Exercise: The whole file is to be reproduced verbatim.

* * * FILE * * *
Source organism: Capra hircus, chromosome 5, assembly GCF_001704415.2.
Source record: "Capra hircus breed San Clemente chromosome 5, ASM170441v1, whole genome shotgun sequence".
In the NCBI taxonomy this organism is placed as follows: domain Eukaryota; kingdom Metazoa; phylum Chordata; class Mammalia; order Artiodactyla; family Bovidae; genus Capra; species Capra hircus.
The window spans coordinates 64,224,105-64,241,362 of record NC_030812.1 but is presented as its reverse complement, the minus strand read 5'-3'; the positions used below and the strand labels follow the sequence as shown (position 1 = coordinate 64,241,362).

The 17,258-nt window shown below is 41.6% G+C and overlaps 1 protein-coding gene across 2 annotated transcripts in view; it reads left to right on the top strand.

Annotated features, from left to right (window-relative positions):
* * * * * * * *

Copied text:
Source organism: Capra hircus, chromosome 5, assembly GCF_001704415.2.
Source record: "Capra hircus breed San Clemente chromosome 5, ASM170441v1, whole genome shotgun sequence".
In the NCBI taxonomy this organism is placed as follows: domain Eukaryota; kingdom Metazoa; phylum Chordata; class Mammalia; order Artiodactyla; family Bovidae; genus Capra; species Capra hircus.
The window spans coordinates 64,224,105-64,241,362 of record NC_030812.1 but is presented as its reverse complement, the minus strand read 5'-3'; the positions used below and the strand labels follow the sequence as shown (position 1 = coordinate 64,241,362).

The 17,258-nt window shown below is 41.6% G+C and overlaps 1 protein-coding gene across 2 annotated transcripts in view; it reads left to right on the top strand.

Annotated features, from left to right (window-relative positions):